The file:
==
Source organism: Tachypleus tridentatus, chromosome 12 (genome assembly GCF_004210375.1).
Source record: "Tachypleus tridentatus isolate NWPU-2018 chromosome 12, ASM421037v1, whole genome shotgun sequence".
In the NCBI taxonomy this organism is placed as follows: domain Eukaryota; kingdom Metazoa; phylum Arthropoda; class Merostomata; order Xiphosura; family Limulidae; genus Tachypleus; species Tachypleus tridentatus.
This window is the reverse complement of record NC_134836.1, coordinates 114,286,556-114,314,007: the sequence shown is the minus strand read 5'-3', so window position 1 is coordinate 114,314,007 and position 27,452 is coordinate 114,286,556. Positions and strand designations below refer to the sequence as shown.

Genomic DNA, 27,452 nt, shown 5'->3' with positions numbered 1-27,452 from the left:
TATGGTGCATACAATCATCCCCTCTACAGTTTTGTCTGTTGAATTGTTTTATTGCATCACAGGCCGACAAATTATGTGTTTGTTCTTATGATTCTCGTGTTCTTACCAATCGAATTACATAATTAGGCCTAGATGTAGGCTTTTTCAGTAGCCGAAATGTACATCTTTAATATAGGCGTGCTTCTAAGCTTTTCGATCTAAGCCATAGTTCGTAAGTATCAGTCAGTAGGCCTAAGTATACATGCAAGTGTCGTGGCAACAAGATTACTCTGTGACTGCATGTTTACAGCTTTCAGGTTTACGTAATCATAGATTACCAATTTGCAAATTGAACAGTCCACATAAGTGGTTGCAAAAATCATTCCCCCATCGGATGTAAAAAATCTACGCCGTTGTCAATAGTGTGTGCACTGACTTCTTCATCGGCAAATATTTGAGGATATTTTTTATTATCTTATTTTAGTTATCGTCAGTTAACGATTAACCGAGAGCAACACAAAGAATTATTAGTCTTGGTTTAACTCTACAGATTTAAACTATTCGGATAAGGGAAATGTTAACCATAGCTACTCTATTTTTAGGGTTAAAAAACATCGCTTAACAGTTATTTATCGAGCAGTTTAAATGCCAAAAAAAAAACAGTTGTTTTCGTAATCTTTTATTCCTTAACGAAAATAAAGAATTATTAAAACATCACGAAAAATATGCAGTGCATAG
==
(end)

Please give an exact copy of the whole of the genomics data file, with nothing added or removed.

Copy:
Source organism: Tachypleus tridentatus, chromosome 12 (genome assembly GCF_004210375.1).
Source record: "Tachypleus tridentatus isolate NWPU-2018 chromosome 12, ASM421037v1, whole genome shotgun sequence".
In the NCBI taxonomy this organism is placed as follows: domain Eukaryota; kingdom Metazoa; phylum Arthropoda; class Merostomata; order Xiphosura; family Limulidae; genus Tachypleus; species Tachypleus tridentatus.
This window is the reverse complement of record NC_134836.1, coordinates 114,286,556-114,314,007: the sequence shown is the minus strand read 5'-3', so window position 1 is coordinate 114,314,007 and position 27,452 is coordinate 114,286,556. Positions and strand designations below refer to the sequence as shown.

Genomic DNA, 27,452 nt, shown 5'->3' with positions numbered 1-27,452 from the left:
TATGGTGCATACAATCATCCCCTCTACAGTTTTGTCTGTTGAATTGTTTTATTGCATCACAGGCCGACAAATTATGTGTTTGTTCTTATGATTCTCGTGTTCTTACCAATCGAATTACATAATTAGGCCTAGATGTAGGCTTTTTCAGTAGCCGAAATGTACATCTTTAATATAGGCGTGCTTCTAAGCTTTTCGATCTAAGCCATAGTTCGTAAGTATCAGTCAGTAGGCCTAAGTATACATGCAAGTGTCGTGGCAACAAGATTACTCTGTGACTGCATGTTTACAGCTTTCAGGTTTACGTAATCATAGATTACCAATTTGCAAATTGAACAGTCCACATAAGTGGTTGCAAAAATCATTCCCCCATCGGATGTAAAAAATCTACGCCGTTGTCAATAGTGTGTGCACTGACTTCTTCATCGGCAAATATTTGAGGATATTTTTTATTATCTTATTTTAGTTATCGTCAGTTAACGATTAACCGAGAGCAACACAAAGAATTATTAGTCTTGGTTTAACTCTACAGATTTAAACTATTCGGATAAGGGAAATGTTAACCATAGCTACTCTATTTTTAGGGTTAAAAAACATCGCTTAACAGTTATTTATCGAGCAGTTTAAATGCCAAAAAAAAAACAGTTGTTTTCGTAATCTTTTATTCCTTAACGAAAATAAAGAATTATTAAAACATCACGAAAAATATGCAGTGCATAG